My experience is that we treat our captured humanely, where as I can’t say the same for our enemies. We are above their standard in this action.

      I also am against any detainment without some rights to trial to be proven guilty or innocent. Indefinate detainment is a liberty killer, even for the regular citizen.



  20. Judy Sabatini says:

    Enemy combatant
    From Wikipedia, the free encyclopedia
    Jump to: navigation, search
    This article is about persons held as enemy combatants. For the book, see Enemy combatant (book).
    Search Wiktionary Look up enemy combatant in Wiktionary, the free dictionary.

    Enemy combatant is a term historically referring to members of the armed forces of the state with which another state is at war.[1][2] Prior to 2008, the definition was: “Any person in an armed conflict who could be properly detained under the laws and customs of war.” In the case of a civil war or an insurrection the term “enemy state” may be replaced by the more general term “Party to the conflict” (as described in the 1949 Geneva Conventions Article 3).[3]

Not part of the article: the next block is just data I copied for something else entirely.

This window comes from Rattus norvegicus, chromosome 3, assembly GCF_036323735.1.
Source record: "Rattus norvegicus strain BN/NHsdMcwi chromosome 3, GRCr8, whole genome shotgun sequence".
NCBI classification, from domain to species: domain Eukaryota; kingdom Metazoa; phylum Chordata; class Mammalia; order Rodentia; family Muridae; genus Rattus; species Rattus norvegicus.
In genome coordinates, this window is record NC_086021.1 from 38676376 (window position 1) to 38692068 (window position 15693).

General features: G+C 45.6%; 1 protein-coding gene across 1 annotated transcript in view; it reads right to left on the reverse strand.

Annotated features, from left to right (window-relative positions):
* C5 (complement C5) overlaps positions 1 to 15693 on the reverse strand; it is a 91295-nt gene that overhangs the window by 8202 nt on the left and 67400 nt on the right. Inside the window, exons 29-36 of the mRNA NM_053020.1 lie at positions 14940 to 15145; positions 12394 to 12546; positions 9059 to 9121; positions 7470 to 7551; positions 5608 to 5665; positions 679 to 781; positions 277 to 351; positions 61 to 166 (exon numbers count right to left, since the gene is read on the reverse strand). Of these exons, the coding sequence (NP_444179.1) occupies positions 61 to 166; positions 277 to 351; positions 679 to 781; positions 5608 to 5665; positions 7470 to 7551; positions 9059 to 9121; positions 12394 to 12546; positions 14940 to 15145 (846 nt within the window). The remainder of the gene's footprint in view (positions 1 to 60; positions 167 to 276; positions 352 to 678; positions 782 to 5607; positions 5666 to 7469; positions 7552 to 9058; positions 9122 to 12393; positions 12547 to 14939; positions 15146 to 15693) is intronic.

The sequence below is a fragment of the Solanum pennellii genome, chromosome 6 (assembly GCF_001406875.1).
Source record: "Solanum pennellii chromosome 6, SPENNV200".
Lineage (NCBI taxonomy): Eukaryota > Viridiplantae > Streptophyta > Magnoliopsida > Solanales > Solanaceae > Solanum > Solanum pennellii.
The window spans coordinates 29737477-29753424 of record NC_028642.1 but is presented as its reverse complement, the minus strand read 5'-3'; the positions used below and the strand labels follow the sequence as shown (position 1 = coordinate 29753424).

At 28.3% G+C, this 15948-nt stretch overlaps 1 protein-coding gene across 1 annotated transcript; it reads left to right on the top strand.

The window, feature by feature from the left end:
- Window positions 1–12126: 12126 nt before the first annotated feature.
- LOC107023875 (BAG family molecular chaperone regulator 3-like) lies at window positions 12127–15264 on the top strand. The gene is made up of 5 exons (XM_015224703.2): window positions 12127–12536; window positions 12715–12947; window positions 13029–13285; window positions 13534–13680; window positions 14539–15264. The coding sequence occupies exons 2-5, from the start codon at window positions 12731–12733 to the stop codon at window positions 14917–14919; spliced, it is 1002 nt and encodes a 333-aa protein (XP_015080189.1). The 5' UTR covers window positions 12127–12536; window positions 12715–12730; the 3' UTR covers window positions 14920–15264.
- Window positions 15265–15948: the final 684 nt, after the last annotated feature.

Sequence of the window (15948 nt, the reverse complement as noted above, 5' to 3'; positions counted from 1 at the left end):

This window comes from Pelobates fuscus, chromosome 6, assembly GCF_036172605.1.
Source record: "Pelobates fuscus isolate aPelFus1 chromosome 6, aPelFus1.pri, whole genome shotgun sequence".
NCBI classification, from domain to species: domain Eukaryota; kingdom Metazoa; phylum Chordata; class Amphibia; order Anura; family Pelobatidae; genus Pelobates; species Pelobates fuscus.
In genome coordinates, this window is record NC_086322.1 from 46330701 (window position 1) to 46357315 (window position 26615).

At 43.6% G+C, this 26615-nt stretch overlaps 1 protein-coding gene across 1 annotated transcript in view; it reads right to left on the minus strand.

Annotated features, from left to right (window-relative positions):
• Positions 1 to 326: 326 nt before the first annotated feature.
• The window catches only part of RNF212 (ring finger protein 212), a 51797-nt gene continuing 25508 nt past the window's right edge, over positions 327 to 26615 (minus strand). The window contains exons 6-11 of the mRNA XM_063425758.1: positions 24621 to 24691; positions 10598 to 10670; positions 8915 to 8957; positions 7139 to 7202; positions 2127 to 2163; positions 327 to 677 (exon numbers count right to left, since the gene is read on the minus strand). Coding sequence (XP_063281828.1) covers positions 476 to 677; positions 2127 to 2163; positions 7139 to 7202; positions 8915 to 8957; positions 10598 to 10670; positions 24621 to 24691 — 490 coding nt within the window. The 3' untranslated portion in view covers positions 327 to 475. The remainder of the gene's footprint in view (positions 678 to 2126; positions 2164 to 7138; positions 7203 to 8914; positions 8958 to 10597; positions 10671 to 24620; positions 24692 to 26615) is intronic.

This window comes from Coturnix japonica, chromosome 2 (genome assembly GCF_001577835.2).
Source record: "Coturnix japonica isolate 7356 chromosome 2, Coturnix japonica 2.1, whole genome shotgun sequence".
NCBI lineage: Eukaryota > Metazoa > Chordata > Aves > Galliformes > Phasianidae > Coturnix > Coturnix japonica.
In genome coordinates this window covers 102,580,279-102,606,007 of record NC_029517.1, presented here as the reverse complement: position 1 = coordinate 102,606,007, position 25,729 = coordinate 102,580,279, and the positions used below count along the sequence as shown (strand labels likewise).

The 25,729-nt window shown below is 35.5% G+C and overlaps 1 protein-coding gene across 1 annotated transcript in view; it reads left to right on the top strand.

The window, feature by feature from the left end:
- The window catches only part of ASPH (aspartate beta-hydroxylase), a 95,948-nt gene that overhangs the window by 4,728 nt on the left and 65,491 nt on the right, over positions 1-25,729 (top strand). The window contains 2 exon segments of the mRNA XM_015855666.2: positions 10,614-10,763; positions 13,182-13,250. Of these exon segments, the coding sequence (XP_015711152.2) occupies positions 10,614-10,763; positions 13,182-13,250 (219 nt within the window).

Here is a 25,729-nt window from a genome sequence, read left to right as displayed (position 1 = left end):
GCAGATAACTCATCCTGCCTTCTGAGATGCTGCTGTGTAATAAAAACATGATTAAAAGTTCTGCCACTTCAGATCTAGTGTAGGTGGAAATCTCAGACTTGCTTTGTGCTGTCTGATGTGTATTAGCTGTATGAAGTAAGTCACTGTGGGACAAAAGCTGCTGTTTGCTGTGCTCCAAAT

In the United States the use of the phrase “enemy combatant” may also mean an alleged member of al Qaeda or the Taliban being held in detention by the U.S. government as part of the war on terror. In this sense, “enemy combatant” actually refers to persons the United States regards as unlawful combatants, a category of persons who do not qualify for prisoner-of-war status under the Geneva Conventions. Thus, the term “enemy combatant” has to be read in context to determine whether it means any combatant belonging to an enemy state, whether lawful or unlawful, or if it means an alleged member of al Qaeda or of the Taliban being detained as an unlawful combatant by the United States.

    * 1 Change of meaning in the United States
    o 1.1 Military Commissions Act
    o 1.2 Boumediene v. Bush
    o 1.3 Following the Supreme Court’s Boumediene v. Bush ruling
    * 2 Obama Presidency abandons the term “enemy combatant”
    * 3 See also
    * 4 References
    * 5 Further reading

    [edit] Change of meaning in the United States

    In the 1942 Supreme Court of the United States ruling Ex Parte Quirin, the Court uses the terms with their historical meanings to distinguish between unlawful combatants and lawful combatants: